8 May 2018

From musician to professor of quantum physics


Peter Krogstrup Jeppesen has had a meteoric career in a complex area of research and after only a relatively short period of time in the world of physics, he is at the forefront of cutting edge research that points to the future quantum computer. He first started studying physics in his early 30s – before that he was a professional musician playing everything from jazz to heavy metal. Now he is a professor of quantum physics.

Peter Krogstrup in the QDEV laboratory at the H.C. Ørsted Institute

Peter Krogstrup in the QDEV laboratory at the H.C. Ørsted Institute. He can now call himself a professor as of 1 May 2018. Photo: Ola J. Joensen

It is an unusual career path Peter Krogstrup Jeppesen has taken, and no one in their wildest dreams could have imagined a short 15 years ago that he would one day lead a fast-paced development caravan racing towards the holy grail of quantum mechanics – the quantum computer.

It was not the traditional academic route for Peter, and after primary school in Solrød near Copenhagen and one year at a youth folk high school, he ended up in music instead of upper secondary school. An electric guitar as a confirmation gift sparked his interest and for many years he taught and played in both progressive and primitive rock bands. He was named Guitar Player of the Year at the ‘Guitar Institute’ in London when he was in his mid-20s. As a 28-year-old, however, he started questioning things and the thought struck him that his teenage dream of becoming the world’s best guitarist might not be so realistic after all.

Grandfather’s interest in physics and Niels Bohr

He had not yet received any education and as he approached the end of his 20s and with a child on its way, he decided – that now was the time. He did not really know what he wanted to be and a somewhat reluctant school counsellor had to be convinced to let him start at HF single subject. He considered becoming an architect, but his interest in the sciences won. “Mathematics and physics in particular were very natural to me,” says Peter, and “perhaps it was my grandfather’s interest in physics and Niels Bohr that nevertheless had taken root in me at the time.”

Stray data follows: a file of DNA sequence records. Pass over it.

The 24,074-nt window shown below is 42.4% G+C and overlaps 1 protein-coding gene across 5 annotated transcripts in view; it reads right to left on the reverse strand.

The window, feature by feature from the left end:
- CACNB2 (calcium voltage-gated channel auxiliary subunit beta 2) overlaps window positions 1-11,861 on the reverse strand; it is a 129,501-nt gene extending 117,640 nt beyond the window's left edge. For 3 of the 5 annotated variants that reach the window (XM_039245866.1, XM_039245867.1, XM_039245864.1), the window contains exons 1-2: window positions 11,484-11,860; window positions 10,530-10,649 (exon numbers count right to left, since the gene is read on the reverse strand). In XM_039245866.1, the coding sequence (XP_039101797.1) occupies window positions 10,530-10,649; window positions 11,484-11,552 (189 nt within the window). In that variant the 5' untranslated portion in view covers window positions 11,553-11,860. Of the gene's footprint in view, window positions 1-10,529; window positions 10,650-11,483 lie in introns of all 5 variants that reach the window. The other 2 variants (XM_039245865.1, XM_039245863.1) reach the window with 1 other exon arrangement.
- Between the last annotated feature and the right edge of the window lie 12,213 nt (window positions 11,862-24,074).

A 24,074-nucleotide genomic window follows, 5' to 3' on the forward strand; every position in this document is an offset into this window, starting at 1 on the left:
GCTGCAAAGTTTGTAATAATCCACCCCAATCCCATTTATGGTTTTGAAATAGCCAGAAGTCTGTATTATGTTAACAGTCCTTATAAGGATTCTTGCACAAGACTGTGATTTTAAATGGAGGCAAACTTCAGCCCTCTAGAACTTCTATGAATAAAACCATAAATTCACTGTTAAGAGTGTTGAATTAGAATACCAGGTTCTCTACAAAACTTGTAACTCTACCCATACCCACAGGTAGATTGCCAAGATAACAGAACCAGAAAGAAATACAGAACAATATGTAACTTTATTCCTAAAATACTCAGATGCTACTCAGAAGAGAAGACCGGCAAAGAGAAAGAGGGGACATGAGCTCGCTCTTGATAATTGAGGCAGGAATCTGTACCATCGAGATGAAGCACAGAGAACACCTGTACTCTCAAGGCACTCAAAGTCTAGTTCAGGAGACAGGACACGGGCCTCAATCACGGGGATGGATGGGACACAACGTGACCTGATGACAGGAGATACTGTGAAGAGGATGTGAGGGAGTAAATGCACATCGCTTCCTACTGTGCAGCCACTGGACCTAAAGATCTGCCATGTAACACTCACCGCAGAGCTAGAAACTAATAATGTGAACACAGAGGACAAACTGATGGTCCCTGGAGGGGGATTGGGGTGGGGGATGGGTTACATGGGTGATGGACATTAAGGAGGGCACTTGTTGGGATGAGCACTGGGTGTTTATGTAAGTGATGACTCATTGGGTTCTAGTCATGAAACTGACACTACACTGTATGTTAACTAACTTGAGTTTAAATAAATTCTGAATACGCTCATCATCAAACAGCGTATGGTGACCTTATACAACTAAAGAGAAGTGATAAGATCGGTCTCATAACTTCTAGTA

In 2004, he started studying physics at the Niels Bohr Institute at the University of Copenhagen, where his interest in theoretical astrophysics led him to write his bachelor on the distribution of dark matter around galaxies. However, the research in material physics made such an impression on him that he switched to condensed matter physics, where he already at an early stage contributed with new crystal growth theories based on “equilibrium thermodynamics” – but also made experimental breakthroughs with the cultivation of new types of ultraclean nanocrystals that have great potential for solar cells, which attracted attention. Peter’s PhD dissertation was defended in 2013 and was based on a long series of scientific articles in recognised journals.

Here Peter Krogstrup is seen with colleague Thomas Sand Jesperse

Here Peter Krogstrup is seen with colleague Thomas Sand Jespersen in the laboratory at the Center for Quantum Devices at the H.C. Ørsted Institute where they successfully researched superconductive hybrid crystals. Photo: Ola J. Joensen

Modern quantum physics has been studied at the Niels Bohr Institute since 2001, including quantum teleportation, atomic clocks, quantum networks and precision measurements, and in 2012, with the establishment of the Center for Quantum Devices, a DNRF 'Center of Excellence', they focused heavily on the development of quantum computing. Peter Krogstrup’s great interest in quantum physics in crystalline materials naturally led him to this new center, which later, in 2015, signed a grant and collaboration agreement with Microsoft for the development of quantum computing with the American research scientist Professor Charles Marcus.

Peter’s innovative approach to the development of new hybrid quantum materials has contributed new continued breakthroughs in recent years. The materials have such great potential for future quantum technologies that Microsoft Research has chosen Peter to lead the development of the crystals for their research in quantum computing.

He has recently received two major prestigious grants, one from the European Research Council (ERC) in 2017 and another from Microsoft: Project Q Experimental Physics Initiative in 2018. His department currently has 12 researchers and 4 students.


Peter Krogstrup Jeppesen, professor, Center for Quantum Devices, Niels Bohr Institute, University og Copenhagen, Phone: +45 2671 5191, Email: krogstrup@nbi.ku.dk